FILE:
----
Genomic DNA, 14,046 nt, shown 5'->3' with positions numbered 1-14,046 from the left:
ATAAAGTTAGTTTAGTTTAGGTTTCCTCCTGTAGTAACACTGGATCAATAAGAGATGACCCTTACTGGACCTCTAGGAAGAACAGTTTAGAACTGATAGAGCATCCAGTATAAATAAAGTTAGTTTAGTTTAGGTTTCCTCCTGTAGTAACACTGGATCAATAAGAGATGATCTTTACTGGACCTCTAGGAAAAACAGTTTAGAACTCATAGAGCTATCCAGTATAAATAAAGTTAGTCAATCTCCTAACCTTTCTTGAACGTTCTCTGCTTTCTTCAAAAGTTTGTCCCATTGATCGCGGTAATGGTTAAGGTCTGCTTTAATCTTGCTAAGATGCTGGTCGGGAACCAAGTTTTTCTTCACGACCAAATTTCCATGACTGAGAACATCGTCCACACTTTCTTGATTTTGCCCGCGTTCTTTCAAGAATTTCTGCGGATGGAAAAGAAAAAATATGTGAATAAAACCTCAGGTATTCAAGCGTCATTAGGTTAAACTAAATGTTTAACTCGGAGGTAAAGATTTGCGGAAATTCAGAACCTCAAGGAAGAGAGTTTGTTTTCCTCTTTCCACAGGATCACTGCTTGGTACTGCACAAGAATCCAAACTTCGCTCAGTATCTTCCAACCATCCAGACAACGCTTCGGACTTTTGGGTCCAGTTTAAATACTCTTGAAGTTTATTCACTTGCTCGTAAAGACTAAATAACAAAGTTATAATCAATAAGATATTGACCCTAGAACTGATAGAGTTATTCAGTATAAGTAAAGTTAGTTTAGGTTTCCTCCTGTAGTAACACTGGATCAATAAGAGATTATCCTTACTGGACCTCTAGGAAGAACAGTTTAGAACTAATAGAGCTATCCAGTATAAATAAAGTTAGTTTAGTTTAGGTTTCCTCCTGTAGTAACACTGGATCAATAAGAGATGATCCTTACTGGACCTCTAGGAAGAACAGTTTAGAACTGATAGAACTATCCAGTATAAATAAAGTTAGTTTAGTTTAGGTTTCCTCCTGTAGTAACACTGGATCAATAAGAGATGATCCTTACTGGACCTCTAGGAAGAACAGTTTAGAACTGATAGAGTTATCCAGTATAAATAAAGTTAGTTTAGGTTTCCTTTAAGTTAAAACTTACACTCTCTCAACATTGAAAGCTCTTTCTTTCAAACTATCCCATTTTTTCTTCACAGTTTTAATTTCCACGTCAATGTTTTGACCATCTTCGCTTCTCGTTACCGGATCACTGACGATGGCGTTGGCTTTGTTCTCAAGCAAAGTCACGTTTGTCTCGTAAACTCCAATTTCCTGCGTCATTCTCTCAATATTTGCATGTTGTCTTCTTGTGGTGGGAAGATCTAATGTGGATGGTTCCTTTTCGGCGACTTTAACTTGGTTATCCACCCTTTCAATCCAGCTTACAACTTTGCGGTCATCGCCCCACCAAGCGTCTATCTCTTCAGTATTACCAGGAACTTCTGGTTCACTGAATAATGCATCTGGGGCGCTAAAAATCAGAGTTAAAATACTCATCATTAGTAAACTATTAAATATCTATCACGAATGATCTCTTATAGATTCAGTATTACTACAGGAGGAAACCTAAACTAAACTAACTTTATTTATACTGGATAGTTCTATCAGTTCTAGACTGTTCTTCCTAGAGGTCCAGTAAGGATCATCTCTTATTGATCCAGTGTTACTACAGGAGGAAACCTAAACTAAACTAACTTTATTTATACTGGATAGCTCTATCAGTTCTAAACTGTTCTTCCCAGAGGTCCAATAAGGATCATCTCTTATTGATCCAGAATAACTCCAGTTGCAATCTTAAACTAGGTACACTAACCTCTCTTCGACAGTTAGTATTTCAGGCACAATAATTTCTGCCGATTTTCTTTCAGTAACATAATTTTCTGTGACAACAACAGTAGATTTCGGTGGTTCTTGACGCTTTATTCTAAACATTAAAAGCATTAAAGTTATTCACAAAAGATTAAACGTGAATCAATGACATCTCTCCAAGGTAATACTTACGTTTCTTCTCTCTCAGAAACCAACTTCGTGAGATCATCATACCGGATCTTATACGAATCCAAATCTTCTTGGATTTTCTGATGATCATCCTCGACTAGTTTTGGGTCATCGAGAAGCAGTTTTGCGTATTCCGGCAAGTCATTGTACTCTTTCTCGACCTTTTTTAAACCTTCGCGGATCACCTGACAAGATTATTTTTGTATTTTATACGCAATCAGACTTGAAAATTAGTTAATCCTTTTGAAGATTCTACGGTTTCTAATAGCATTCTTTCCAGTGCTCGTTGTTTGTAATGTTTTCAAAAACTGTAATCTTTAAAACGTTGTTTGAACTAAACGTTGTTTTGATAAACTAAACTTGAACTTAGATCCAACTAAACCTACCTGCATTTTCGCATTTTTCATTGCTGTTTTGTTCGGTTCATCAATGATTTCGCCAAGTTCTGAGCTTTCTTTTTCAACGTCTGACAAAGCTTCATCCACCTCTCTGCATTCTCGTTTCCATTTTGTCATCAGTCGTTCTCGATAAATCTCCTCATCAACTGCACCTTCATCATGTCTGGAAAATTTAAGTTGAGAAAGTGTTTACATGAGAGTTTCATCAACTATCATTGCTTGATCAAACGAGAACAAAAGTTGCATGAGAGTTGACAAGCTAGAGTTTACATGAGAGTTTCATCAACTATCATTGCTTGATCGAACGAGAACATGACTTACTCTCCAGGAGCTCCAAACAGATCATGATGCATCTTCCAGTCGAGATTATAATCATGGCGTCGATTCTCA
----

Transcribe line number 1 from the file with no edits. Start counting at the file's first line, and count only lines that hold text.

Genomic DNA, 14,046 nt, shown 5'->3' with positions numbered 1-14,046 from the left: